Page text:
djent

Here's the heaviest one-string metal instrument ever invented

by Mark Teo

January 9, 2014

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Call it metal’s answer to the tub bass. Or a marvel of D.I.Y. ingenuity. Whatever you want to call it, the Djentstick, a one-string instrument that’s making its round on YouTube, is the simplest and heaviest way to play a song.

Lambgoat picked up one the one-stringed instrument, which appears to be made from a single guitar string, an EMG81 pickup, and a slab of wood. Its Djent-lemanly inventor, Miguel Yépez, then ran the instrument through a Line 6 Pod XT multi-effects pedal, and recorded himself playing über-competently along to After the Burial’s “A Wolf Among Ravens.”

It’s a stripped-down feat of craftsmanship, but it seems unlikely that the Djentstick will ever take off—even if it seems, at first glance, practical, easy to play, and simple to produce. To date, the reactions to the instrument have been mixed.

“Keep up the good work, this is what happens if immaterialism meets METAL,” wrote idealistic YouTube user Kristoffer Björklund, who hailed the D.I.Y. approach to metal, a historically gear-obsessed genre. “I love you for making people understand, ‘That the gear is nothing without a player.'”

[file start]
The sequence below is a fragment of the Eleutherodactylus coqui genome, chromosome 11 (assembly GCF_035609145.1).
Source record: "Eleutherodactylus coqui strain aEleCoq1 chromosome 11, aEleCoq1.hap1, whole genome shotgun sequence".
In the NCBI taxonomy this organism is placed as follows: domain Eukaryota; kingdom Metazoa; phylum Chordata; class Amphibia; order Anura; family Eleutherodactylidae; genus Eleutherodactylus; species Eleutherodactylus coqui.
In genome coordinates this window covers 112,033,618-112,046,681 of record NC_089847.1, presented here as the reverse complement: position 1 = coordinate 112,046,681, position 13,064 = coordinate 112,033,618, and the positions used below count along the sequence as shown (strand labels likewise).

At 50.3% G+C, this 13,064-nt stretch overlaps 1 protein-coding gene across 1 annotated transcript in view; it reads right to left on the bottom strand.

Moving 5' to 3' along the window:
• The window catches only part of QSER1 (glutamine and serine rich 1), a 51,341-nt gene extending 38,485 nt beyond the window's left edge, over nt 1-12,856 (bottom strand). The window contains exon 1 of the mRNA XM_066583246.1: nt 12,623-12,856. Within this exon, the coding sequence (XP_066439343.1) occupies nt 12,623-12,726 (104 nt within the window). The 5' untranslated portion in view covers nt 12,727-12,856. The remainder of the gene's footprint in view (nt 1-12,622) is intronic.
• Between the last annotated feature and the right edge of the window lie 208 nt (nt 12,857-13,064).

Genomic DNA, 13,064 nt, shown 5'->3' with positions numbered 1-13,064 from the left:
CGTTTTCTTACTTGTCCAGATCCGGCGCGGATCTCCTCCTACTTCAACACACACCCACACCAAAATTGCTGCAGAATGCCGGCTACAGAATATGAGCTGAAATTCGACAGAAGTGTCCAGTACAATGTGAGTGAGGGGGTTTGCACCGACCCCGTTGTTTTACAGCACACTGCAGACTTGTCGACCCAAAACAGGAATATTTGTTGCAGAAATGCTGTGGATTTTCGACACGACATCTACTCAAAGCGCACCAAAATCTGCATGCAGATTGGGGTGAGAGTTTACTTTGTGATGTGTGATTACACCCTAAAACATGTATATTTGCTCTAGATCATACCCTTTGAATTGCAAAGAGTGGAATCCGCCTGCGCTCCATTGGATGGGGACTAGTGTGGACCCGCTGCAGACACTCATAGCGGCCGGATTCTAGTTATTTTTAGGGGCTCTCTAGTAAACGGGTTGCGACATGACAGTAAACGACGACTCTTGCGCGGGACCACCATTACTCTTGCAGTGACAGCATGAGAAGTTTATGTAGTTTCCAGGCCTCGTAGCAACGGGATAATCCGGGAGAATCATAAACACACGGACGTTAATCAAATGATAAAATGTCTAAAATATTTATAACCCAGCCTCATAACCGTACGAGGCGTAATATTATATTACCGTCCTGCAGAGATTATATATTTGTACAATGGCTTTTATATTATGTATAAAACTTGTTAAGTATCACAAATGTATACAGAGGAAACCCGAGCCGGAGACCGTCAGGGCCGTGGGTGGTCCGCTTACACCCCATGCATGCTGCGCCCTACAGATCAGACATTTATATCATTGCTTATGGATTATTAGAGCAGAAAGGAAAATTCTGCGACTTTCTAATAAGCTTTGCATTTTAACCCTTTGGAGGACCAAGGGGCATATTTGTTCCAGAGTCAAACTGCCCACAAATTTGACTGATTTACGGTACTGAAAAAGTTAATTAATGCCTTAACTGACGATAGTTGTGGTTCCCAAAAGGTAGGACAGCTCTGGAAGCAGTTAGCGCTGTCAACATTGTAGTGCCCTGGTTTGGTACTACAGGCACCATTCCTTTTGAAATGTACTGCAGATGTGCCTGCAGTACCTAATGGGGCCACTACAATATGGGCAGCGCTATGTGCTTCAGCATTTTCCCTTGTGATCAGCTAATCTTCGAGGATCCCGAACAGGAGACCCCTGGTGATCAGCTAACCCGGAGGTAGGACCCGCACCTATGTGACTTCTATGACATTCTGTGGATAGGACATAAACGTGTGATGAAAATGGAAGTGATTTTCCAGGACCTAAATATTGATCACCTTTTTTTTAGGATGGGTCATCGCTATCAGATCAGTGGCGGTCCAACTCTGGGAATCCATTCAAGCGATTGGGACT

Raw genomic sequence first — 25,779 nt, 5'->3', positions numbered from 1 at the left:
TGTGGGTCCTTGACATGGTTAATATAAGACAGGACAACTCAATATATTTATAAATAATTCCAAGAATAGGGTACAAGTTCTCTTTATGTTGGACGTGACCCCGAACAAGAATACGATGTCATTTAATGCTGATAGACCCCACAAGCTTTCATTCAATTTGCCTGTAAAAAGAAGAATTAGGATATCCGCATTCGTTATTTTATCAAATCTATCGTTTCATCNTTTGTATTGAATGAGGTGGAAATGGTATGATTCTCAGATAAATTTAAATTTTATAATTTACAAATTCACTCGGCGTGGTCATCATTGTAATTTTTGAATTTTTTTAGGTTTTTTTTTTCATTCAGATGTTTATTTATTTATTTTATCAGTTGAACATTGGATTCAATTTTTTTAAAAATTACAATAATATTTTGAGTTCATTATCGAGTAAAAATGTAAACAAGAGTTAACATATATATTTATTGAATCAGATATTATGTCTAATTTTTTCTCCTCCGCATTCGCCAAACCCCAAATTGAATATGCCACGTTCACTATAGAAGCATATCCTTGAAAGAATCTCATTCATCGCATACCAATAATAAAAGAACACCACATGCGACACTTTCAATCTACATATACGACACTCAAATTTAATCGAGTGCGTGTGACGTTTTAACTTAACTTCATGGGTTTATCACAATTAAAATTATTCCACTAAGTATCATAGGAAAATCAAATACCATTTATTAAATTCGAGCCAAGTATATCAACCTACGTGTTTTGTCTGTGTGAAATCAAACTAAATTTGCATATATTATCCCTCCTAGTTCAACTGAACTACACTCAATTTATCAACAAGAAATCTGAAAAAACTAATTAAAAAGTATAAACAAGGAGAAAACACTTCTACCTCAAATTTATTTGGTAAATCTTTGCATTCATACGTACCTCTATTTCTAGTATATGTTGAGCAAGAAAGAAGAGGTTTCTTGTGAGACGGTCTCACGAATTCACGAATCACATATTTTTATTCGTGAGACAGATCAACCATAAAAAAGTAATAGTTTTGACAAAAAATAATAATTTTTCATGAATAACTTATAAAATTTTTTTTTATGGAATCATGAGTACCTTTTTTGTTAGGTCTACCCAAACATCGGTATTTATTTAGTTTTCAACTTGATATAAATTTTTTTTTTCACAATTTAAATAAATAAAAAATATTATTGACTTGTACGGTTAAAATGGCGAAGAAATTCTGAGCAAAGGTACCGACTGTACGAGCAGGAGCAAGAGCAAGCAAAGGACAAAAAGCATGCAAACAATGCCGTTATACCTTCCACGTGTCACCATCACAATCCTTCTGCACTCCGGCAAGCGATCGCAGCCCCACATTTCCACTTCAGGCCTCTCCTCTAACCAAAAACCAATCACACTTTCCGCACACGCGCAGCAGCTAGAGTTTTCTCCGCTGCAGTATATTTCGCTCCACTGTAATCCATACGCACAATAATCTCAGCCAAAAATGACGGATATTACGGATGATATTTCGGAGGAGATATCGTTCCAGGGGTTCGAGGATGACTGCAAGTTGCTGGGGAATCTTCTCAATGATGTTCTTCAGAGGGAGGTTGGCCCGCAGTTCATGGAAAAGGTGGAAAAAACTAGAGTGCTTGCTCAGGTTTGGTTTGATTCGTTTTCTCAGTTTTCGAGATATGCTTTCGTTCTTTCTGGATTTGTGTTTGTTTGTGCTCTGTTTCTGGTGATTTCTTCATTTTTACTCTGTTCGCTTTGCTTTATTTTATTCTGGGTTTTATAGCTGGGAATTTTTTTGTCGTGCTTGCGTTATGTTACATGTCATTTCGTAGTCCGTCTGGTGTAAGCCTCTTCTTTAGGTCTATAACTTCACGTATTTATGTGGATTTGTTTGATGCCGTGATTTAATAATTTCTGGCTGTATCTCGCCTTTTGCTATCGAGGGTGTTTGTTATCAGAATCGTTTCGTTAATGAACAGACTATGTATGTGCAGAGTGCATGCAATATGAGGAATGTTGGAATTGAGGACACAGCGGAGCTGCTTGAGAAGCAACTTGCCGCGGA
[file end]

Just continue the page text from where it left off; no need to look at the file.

Others, meanwhile, lauded its creativity but believed that the instrument has its limitations—namely, it’s built for simple metalcore songs. We don’t disagree—we think it’d look pretty snazzy when paired with a crabcore lunge. “Pretty funny and creative idea for a makeshift instrument, but it really says something about the -core genre of music nowadays,” wrote user Lukoswan.

“I wouldn’t say djent is a subgenre of core, but rather progressive metal,” added self-serious poster Spencer Creaghan. “It may have been adapted into core genres, (many of which lose the polyrhythmic and odd time signature attributes), but I’d still call it progressive metal.”

Of course, D.I.Y. instruments aren’t anything new. Certain genres, like jug music, are created entirely from makeshift instruments, like washtub basses, saws, spoons, and so on. We, for one, would welcome the fusion of jug music and metal, if only to hear Emmure cover Mungo Jerry. For reals.

Tags: Music, News, After the Burial

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